[argyllcms] Re: Gamma wrong for calibration curves?

  • From: william.wood@xxxxxxx
  • To: argyllcms@xxxxxxxxxxxxx
  • Date: Tue, 5 Dec 2006 20:46:16 -0500


Thanks for the detailed response.  I understand how it works now.  I hope
you don't mind my continued musings on this subject - its very interesting!

> You can't ignore the black point to compute a truncated gamma curve,
> that's the whole point. The idea is that an ideal gamma curve
> response has a reading of 0 output for 0 input. Real devices
> don't behave this way. There are several ways this could
> be dealt with, one being to subtract the black level reading
> from the calculations, the other being to assume that the
> ideal curve is being truncated at the black end (ie.
> that the device is adding an unknown input black offset to the input
> value we're feeding it). The current software is working
> on the second basis.

I was naively assuming that by truncated you meant that the target gamma
curve still goes through 0,0 although the device does not go that low.

Let's call these three methods the "zero offset method", the "output offset
method", and the "input offset method".

The zero offset method allows multiple monitors to be calibrated to the
exact same brightness curve (ideal gamma) if you match the white intensity
of the monitors, without having to match the black intensities also (which
would reduce the dynamic range of monitors with lower black intensities).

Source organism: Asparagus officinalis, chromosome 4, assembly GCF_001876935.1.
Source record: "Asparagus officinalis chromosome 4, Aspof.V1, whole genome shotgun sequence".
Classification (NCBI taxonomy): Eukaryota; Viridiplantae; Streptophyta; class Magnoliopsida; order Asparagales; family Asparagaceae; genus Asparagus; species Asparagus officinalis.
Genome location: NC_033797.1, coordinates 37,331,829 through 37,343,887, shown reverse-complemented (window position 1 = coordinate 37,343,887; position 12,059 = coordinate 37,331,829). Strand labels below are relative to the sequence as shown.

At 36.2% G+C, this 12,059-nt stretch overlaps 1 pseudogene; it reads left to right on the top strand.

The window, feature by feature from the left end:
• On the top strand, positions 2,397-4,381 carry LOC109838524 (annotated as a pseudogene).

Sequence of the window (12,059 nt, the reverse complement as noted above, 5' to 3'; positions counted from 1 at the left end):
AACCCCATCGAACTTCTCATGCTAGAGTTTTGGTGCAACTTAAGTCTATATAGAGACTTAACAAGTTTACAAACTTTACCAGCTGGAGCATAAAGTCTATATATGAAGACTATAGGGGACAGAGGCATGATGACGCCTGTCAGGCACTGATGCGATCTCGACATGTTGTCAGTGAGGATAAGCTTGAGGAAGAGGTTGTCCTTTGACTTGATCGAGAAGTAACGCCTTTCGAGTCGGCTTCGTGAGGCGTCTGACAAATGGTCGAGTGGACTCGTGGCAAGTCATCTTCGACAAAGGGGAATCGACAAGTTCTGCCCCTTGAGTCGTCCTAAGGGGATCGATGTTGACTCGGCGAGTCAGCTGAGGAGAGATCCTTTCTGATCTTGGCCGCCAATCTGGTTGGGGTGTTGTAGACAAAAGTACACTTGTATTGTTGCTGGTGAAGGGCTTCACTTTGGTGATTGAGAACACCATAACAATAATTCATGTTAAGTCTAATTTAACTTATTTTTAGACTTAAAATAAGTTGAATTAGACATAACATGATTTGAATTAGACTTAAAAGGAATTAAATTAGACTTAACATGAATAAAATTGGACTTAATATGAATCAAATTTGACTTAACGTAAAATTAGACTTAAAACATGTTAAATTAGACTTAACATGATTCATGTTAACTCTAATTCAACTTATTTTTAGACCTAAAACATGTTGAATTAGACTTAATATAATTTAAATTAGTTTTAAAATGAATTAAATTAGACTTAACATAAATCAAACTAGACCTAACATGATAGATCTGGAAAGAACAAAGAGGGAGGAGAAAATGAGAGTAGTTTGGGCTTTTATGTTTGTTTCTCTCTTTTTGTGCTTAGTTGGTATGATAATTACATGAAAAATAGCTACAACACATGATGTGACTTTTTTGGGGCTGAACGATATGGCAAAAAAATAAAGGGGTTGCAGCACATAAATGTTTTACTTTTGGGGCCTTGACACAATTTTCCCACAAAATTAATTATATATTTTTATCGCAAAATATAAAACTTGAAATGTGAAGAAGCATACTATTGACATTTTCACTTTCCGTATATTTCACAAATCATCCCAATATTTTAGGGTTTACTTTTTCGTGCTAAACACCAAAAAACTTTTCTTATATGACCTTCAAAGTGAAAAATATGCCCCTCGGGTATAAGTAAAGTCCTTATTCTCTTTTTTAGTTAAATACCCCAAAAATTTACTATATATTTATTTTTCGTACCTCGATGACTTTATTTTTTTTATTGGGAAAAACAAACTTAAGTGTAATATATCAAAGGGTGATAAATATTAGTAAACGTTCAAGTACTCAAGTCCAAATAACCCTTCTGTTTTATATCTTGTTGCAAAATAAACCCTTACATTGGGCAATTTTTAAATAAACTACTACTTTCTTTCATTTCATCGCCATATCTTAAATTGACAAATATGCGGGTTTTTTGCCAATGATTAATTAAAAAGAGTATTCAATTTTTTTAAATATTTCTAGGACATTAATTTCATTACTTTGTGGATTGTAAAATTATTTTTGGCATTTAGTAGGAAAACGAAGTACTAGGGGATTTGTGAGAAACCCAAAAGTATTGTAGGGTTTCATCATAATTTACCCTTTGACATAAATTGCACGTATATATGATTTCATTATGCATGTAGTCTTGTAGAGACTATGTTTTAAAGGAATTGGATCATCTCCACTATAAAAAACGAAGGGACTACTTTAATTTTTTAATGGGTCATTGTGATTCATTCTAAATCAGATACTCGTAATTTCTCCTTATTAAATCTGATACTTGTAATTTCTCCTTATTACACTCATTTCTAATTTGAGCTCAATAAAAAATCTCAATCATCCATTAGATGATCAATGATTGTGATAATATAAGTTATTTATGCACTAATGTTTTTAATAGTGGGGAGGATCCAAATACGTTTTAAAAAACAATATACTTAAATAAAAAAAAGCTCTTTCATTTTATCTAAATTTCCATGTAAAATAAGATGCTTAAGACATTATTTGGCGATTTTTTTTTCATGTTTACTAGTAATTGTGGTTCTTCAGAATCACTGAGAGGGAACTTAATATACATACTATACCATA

The downside is that low near-black values would not be visible to the
extent the black intensity is high on a given monitor.

The output offset method shifts the ideal gamma curve up in brightness to
the extent of the black intensity and has the benefit of not wasting low
near-black values, however unless you match black intensities, each monitor
will have its own overall brightness dependent on its black intensity.

The input offset method assumes a linearly decreasing input offset value
which decreases to 0 when the actual input is 1.  I don't understand the
rationale or benefit of this approach; it would seem to create a mis-shapen
gamma curve?  It creates very different results than the other two methods,
which are very close (for my monitor at least).

Please see the updated spreadsheet below where I have used your estimated
input black offset value of 0.075605 to calculate the gamma error for the
-k1 calibration curve using the "input offset method" (very good now at
0.0001), and also the error for the -k1 calibration curve with the
corresponding profile also applied - this error is now a factor of 53 worse
(0.2066 vs 0.0039 using the "zero offset method"). Doesn't this suggest an
inconsistency in approach between the calibration curve software and the
profiling software and that the profiling software is correcting for the
calibration software, in effect setting the gamma back to what it would be
using the zero or output offset methods? Visually it seems this what is
happening as the image darkens when the profile is applied.


- Bill

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